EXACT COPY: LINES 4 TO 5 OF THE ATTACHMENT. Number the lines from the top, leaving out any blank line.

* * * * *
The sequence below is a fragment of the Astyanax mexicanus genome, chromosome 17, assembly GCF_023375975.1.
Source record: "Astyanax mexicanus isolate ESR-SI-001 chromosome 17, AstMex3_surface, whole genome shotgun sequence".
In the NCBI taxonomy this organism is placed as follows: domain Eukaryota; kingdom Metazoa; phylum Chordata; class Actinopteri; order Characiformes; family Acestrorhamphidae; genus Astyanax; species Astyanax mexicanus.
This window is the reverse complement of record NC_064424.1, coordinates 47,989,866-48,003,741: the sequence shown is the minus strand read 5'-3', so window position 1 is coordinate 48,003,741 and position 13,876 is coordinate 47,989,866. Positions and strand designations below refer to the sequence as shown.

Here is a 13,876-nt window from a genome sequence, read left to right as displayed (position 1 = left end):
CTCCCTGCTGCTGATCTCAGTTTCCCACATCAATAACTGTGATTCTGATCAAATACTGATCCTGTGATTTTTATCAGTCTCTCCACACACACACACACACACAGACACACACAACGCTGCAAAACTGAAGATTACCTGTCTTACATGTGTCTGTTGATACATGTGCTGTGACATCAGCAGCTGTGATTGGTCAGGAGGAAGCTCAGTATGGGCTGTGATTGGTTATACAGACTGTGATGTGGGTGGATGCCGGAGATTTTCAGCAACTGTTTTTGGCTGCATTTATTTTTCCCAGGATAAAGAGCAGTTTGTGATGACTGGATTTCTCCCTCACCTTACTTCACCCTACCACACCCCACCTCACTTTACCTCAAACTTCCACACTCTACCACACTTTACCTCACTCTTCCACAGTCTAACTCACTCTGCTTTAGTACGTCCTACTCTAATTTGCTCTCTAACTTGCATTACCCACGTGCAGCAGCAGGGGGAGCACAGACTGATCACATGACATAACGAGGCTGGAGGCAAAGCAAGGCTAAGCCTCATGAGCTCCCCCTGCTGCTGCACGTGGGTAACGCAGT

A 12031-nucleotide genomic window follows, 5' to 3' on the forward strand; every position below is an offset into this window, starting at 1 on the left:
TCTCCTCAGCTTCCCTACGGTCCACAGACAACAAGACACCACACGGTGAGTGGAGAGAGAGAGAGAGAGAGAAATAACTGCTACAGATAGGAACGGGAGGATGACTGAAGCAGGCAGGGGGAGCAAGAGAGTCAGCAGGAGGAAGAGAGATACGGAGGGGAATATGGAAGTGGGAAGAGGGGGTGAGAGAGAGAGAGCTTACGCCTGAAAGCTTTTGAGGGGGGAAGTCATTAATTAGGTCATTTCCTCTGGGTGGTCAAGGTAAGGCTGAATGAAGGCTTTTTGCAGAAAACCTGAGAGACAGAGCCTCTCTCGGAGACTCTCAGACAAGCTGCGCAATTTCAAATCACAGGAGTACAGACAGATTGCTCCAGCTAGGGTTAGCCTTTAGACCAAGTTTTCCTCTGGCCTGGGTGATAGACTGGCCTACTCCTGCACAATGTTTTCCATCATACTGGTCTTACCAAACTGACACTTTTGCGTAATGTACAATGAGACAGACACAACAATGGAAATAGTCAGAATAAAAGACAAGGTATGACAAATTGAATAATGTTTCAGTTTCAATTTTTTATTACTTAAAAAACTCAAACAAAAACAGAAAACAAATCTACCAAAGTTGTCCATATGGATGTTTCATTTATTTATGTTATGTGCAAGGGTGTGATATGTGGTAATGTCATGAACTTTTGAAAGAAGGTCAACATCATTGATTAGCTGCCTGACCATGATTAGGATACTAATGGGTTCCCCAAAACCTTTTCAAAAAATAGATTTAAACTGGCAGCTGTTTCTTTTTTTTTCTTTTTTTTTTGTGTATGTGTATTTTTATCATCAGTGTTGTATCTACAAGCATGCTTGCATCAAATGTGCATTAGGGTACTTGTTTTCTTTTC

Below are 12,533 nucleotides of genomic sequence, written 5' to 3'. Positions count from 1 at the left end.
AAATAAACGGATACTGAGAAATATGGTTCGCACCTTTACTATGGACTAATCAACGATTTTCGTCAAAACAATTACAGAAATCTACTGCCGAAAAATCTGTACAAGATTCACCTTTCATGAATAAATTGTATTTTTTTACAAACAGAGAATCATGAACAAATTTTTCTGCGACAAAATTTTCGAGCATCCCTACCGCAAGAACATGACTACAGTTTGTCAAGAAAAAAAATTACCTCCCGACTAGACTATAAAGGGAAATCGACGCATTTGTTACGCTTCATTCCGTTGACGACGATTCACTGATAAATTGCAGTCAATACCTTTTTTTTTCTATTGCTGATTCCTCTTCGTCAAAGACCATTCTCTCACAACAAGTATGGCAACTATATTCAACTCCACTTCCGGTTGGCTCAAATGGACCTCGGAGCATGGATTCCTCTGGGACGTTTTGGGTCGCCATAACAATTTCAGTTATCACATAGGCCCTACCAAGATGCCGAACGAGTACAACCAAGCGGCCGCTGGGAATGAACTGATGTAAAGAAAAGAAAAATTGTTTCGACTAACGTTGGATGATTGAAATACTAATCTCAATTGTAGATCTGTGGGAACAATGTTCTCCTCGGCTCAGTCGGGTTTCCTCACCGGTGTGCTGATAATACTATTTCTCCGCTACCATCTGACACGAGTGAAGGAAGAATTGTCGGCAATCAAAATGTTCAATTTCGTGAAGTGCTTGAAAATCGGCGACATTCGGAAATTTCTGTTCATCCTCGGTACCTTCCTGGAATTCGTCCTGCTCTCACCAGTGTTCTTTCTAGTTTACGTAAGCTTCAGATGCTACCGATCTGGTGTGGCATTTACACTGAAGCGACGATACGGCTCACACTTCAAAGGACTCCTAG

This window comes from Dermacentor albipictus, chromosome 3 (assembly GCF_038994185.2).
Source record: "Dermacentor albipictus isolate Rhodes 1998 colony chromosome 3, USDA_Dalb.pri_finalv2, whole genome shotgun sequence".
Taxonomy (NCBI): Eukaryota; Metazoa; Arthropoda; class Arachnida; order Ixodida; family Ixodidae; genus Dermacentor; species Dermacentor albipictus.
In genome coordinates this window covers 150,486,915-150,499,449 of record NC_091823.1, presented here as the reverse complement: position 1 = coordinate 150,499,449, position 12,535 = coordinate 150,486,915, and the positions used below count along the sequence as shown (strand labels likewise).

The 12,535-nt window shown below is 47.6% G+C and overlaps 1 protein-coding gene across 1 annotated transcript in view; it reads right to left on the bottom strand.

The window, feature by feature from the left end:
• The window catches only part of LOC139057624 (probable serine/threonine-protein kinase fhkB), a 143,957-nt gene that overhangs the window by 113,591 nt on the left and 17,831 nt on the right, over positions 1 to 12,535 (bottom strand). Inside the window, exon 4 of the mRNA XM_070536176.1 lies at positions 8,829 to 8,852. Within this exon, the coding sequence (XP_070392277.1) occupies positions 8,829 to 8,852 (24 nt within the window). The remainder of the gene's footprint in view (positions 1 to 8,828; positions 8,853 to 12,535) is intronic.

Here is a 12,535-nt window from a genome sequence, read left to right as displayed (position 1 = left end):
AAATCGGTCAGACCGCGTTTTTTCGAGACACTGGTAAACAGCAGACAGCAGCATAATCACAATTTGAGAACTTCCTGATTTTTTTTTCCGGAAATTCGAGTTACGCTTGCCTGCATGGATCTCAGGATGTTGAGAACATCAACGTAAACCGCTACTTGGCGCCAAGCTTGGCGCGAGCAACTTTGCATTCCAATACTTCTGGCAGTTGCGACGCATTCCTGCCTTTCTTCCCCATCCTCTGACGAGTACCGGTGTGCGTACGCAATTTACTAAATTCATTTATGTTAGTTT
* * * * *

This window is the reverse complement of record NC_064424.1, coordinates 47,989,866-48,003,741: the sequence shown is the minus strand read 5'-3', so window position 1 is coordinate 48,003,741 and position 13,876 is coordinate 47,989,866. Positions and strand designations below refer to the sequence as shown.

Here is a 13,876-nt window from a genome sequence, read left to right as displayed (position 1 = left end):